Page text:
Raleigh may be the seat of state government and headquarters for the major political parties, but Charlotte is the real political money capital of North Carolina, according to a new study by Democracy South, a campaign finance watchdog group based in Chapel Hill.
The group released its report at a Charlotte press conference, where the Rev. Waddell Henderson and other community leaders announced plans for a public forum next week, featuring state candidates debating campaign finance reforms.
The event will take place Tuesday evening, July 25, at the Uptown Main Library. Sponsors include the local League of Women Voters, Mecklenburg Voter Coalition, and the political science departments of Johnson C. Smith University and UNC at Charlotte.
According to Democracy South’s study, Charlotte donors gave $2.3 million to state candidates and political committees in the last election cycle, surpassing the $2.1 million from Raleigh contributors. That means Charlotte, which has 7 percent of the state’s people, supplied 12 percent of the $18.6 million that North Carolinian donated for non-federal, state-level politics during 1997-1998.
Most of the Charlotte donors live in wealthy, predominantly white neighborhoods, according to a zip-code analysis by Democracy South. The group found that:
- The two zip codes that gave the most money from Charlotte are 93 percent white – they encompass the Myers Park, Cotswold, Foxcroft and Landsdown areas (28211 and 28207). The two zip codes giving the least political money (28206 and 28208) are the poorest two in the city and are 71 percent African American and other people of color.
- Together, the two top-donating zip codes gave $910,000 – 40 percent of all the identifiable donations from Charlotte and 180 times the $5,072 given by the poorest two zips.
- The three zip codes with the highest percentage of people of color (28206, 28216 and 28273) donated about 50 cents for each of their residents, while the three whitest zip codes (28217, 28207 and 28226), with more than twice the per-capita income, gave $12 per resident.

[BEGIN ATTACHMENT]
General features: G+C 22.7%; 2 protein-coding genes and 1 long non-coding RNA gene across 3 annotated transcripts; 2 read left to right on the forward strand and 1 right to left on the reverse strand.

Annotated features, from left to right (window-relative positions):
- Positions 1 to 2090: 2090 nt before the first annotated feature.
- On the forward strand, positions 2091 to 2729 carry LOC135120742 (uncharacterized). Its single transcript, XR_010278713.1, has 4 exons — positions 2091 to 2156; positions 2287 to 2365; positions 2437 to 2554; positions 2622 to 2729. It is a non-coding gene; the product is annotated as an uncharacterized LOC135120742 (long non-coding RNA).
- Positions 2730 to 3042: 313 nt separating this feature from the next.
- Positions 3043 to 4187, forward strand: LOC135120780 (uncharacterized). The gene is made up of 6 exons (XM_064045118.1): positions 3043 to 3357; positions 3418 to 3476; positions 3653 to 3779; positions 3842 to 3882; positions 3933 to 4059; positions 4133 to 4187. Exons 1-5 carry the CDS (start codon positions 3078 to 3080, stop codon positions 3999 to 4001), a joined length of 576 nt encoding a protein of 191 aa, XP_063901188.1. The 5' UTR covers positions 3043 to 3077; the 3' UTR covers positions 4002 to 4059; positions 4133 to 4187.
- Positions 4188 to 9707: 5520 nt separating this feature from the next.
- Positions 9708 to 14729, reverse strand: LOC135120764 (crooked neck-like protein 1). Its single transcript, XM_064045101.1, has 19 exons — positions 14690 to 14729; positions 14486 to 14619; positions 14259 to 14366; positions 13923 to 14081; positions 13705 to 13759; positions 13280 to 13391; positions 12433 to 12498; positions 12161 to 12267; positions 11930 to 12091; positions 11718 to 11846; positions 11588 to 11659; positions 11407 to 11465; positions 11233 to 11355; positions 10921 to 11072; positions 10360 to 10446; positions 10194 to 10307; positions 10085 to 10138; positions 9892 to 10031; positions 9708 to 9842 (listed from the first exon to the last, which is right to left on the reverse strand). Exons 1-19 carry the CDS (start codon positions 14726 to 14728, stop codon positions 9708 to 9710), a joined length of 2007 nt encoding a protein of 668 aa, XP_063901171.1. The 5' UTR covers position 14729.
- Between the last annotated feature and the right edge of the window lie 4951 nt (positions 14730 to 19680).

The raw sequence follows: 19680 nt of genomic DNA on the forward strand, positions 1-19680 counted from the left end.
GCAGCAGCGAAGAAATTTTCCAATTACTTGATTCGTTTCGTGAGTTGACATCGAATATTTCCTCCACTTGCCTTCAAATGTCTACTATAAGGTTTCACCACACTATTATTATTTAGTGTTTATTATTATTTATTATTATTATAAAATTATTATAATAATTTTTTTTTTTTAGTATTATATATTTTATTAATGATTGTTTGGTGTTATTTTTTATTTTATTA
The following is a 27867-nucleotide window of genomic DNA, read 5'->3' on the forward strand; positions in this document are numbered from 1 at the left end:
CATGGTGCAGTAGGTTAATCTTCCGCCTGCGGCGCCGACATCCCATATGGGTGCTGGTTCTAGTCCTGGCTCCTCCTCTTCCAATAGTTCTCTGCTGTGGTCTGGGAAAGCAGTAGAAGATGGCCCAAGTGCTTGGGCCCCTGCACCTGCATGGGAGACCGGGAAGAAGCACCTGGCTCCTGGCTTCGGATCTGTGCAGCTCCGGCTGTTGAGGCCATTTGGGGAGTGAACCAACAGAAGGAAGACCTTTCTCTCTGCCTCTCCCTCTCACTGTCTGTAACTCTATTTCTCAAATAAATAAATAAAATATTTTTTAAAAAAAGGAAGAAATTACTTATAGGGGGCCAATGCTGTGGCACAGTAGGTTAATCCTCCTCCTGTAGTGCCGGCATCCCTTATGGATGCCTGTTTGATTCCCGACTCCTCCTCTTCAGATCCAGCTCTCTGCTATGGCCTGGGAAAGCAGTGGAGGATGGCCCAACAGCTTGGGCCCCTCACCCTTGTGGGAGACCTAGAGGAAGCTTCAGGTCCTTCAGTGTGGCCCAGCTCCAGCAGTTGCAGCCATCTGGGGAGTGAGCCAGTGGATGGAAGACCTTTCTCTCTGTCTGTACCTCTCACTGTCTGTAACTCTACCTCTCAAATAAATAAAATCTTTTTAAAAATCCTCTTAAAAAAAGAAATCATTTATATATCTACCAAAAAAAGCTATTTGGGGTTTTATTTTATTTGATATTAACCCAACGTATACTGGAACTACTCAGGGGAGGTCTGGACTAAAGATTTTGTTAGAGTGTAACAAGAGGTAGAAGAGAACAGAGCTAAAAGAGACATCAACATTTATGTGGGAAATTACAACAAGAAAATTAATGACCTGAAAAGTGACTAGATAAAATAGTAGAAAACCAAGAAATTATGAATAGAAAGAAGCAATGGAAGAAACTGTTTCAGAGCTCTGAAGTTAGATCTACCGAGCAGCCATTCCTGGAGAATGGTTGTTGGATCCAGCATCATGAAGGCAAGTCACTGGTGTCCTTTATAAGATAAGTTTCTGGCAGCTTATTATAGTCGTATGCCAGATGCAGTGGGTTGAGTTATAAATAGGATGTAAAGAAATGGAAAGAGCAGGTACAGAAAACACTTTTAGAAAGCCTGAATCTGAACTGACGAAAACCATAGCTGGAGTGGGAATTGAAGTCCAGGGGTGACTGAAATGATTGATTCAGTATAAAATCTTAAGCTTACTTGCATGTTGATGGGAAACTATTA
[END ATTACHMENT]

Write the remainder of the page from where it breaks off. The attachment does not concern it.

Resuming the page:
More than one third of all the Charlotte donations to state-level politics during 1997-1998 went to political action committees (PACs), which in turn gave the money to selected candidates.
For example, Charlotte is the home of four of the seven largest corporate-sponsored PACs in North Carolina: Duke Energy, Bank of America, BellSouth, and First Union. Their donations have considerable clout in state politics. In fact, half of the current members of the General Assembly count one or more of Charlotte’s Big Four PACs among their top ten donors, the study says.
The profile of money givers raises serious concerns about how democracy functions in North Carolina, says Maurice Cottom, a Johnson C. Smith student who is part of the Charlotte Democracy Summer Project, an educational program sponsored by Democracy South.
“In today’s cash-driven politics, donors can decide which candidate is viable and can get special access to the winners,” Cottom said. “Instead of ‘one person, one vote,’ we have a democracy shaped by who gives the money. Dollars, not voters, have become the ticket to success, and that hurts those left out, especially the non-white and non-wealthy.”
His concerns were echoed by Nelson Rivers III, director of national field operations for the NAACP. “Since African Americans have decidedly less income, we’re at a disadvantage when money is the deciding factor in whether you can participate as a candidate, as a voter, or as a constituent,” he said.
A national survey by the Joyce Foundation found that 95 percent of the donors giving $200 or more to a federal candidate are white, 81 percent are male, and 81 percent had annual incomes exceeding $100,000.
In the last election in North Carolina, a mere 200 individuals from Charlotte gave $1.13 million, or 50 percent of all the money coming from Charlotte donors giving over $100, according to Democracy South. Two-tenths of one percent of Charlotte’s population – 1,030 people or 2 out of each 1000 in the city – invested $500 or more in state politics, for a total of $1.9 million or 83 percent of the money traceable to the city.
“Serious reform is needed to free candidates from a dependency on a small circle of wealthy donors and to ensure that elections are controlled by voters,” said Megan Craig of the Charlotte Democracy Summer Project. “Clearly we need a different way to finance campaigns if we want everyone’s voice to be heard in a democracy.”
The Project’s staff have worked in Charlotte for the past two months, speaking to various organizations, conducting research, and planning Tuesday’s forum on campaign finance reform.
The forum features state candidates and experts presenting the arguments “for” and “against” such reforms as stricter disclosure rules, regulation of soft money, and a public financing alternative for candidates who voluntarily agree to strict spending and fundraising limits.
Panelists at the event – which begins at 6 p.m. on Tuesday – include state Rep. Beverly Earle of Charlotte; Barbara Howe, Libertarian candidate for governor; and David Moskowitz of UNC-Charlotte’s political science department. The event will be moderated by Tawana Wilson Allen of the Mecklenburg Voter Coalition.